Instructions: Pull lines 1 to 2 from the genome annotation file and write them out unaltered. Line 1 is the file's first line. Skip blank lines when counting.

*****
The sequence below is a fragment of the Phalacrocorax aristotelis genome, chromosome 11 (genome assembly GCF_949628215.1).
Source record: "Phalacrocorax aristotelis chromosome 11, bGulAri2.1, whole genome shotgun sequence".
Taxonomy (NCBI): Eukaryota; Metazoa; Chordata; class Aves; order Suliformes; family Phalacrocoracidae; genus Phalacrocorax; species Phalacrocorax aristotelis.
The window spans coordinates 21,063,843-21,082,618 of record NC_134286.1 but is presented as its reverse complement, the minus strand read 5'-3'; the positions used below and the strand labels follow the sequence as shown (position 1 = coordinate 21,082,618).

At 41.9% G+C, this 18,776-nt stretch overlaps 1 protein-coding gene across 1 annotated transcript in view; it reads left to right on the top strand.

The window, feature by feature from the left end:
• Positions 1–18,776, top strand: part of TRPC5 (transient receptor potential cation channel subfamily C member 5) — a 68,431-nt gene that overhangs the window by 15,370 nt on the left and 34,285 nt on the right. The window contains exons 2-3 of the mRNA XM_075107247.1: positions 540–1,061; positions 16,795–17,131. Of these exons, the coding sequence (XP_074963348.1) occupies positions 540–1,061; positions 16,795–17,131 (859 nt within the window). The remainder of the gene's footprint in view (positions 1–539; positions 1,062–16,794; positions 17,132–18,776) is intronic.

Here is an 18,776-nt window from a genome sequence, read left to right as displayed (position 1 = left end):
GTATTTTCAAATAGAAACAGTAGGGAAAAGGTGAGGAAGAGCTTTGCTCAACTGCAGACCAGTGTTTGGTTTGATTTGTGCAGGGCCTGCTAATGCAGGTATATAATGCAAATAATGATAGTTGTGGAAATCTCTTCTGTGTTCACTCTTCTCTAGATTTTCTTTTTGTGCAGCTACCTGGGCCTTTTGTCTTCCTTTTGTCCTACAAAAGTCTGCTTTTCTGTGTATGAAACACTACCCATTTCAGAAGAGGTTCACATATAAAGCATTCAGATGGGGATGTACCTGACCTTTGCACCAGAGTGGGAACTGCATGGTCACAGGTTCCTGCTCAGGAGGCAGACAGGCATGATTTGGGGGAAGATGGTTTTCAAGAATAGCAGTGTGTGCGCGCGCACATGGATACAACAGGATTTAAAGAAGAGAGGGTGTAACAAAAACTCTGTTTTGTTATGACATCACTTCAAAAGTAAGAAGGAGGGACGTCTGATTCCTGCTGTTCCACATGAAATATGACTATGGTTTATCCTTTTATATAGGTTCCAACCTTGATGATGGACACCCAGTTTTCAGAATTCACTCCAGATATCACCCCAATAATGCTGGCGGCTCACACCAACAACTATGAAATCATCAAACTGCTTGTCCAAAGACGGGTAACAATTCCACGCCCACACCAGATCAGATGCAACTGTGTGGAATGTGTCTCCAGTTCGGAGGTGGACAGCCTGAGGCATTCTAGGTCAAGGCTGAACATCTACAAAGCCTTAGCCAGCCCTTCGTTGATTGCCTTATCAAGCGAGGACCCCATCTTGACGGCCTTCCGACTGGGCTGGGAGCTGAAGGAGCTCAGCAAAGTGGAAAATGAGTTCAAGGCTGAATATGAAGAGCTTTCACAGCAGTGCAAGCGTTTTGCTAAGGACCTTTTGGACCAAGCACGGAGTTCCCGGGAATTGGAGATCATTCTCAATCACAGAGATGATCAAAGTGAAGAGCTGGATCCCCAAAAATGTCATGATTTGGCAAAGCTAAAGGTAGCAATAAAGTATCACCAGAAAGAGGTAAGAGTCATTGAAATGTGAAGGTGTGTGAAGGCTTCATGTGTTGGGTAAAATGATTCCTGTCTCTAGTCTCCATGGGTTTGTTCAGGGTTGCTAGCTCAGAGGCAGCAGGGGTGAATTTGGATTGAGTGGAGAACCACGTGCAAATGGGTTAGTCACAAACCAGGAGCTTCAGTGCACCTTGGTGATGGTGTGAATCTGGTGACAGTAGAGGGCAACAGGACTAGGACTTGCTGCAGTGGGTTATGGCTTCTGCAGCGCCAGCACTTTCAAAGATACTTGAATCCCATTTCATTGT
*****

The sequence below is a fragment of the Phalacrocorax aristotelis genome, chromosome 11 (genome assembly GCF_949628215.1).
Source record: "Phalacrocorax aristotelis chromosome 11, bGulAri2.1, whole genome shotgun sequence".